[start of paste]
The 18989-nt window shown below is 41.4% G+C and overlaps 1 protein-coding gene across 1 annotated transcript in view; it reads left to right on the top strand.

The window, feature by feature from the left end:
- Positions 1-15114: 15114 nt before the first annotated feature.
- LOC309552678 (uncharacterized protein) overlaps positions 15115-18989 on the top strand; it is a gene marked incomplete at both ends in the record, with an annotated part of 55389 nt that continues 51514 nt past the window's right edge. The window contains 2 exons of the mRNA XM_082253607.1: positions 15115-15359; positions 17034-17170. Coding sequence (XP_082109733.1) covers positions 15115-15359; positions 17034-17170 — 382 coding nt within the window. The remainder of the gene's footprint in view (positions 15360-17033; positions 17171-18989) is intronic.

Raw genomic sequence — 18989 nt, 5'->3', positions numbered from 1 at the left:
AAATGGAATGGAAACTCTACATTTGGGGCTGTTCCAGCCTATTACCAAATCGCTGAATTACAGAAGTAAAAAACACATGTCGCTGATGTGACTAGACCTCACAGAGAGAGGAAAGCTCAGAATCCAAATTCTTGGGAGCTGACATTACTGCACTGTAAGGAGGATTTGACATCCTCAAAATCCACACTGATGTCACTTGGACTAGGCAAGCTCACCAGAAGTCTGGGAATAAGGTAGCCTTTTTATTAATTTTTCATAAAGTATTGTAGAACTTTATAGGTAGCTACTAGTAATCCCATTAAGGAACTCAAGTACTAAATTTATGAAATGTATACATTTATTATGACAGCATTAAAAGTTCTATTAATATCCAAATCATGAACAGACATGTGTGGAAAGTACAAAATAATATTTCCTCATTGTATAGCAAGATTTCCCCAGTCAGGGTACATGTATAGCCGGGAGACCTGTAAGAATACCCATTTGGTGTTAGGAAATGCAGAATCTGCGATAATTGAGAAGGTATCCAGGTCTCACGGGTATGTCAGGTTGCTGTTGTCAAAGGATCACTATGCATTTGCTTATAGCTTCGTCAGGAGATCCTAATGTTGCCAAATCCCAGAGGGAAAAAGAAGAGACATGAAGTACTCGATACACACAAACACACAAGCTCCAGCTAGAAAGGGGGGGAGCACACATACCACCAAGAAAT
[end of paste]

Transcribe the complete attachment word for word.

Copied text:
The 18989-nt window shown below is 41.4% G+C and overlaps 1 protein-coding gene across 1 annotated transcript in view; it reads left to right on the top strand.

The window, feature by feature from the left end:
- Positions 1-15114: 15114 nt before the first annotated feature.
- LOC309552678 (uncharacterized protein) overlaps positions 15115-18989 on the top strand; it is a gene marked incomplete at both ends in the record, with an annotated part of 55389 nt that continues 51514 nt past the window's right edge. The window contains 2 exons of the mRNA XM_082253607.1: positions 15115-15359; positions 17034-17170. Coding sequence (XP_082109733.1) covers positions 15115-15359; positions 17034-17170 — 382 coding nt within the window. The remainder of the gene's footprint in view (positions 15360-17033; positions 17171-18989) is intronic.

Raw genomic sequence — 18989 nt, 5'->3', positions numbered from 1 at the left:
AAATGGAATGGAAACTCTACATTTGGGGCTGTTCCAGCCTATTACCAAATCGCTGAATTACAGAAGTAAAAAACACATGTCGCTGATGTGACTAGACCTCACAGAGAGAGGAAAGCTCAGAATCCAAATTCTTGGGAGCTGACATTACTGCACTGTAAGGAGGATTTGACATCCTCAAAATCCACACTGATGTCACTTGGACTAGGCAAGCTCACCAGAAGTCTGGGAATAAGGTAGCCTTTTTATTAATTTTTCATAAAGTATTGTAGAACTTTATAGGTAGCTACTAGTAATCCCATTAAGGAACTCAAGTACTAAATTTATGAAATGTATACATTTATTATGACAGCATTAAAAGTTCTATTAATATCCAAATCATGAACAGACATGTGTGGAAAGTACAAAATAATATTTCCTCATTGTATAGCAAGATTTCCCCAGTCAGGGTACATGTATAGCCGGGAGACCTGTAAGAATACCCATTTGGTGTTAGGAAATGCAGAATCTGCGATAATTGAGAAGGTATCCAGGTCTCACGGGTATGTCAGGTTGCTGTTGTCAAAGGATCACTATGCATTTGCTTATAGCTTCGTCAGGAGATCCTAATGTTGCCAAATCCCAGAGGGAAAAAGAAGAGACATGAAGTACTCGATACACACAAACACACAAGCTCCAGCTAGAAAGGGGGGGAGCACACATACCACCAAGAAAT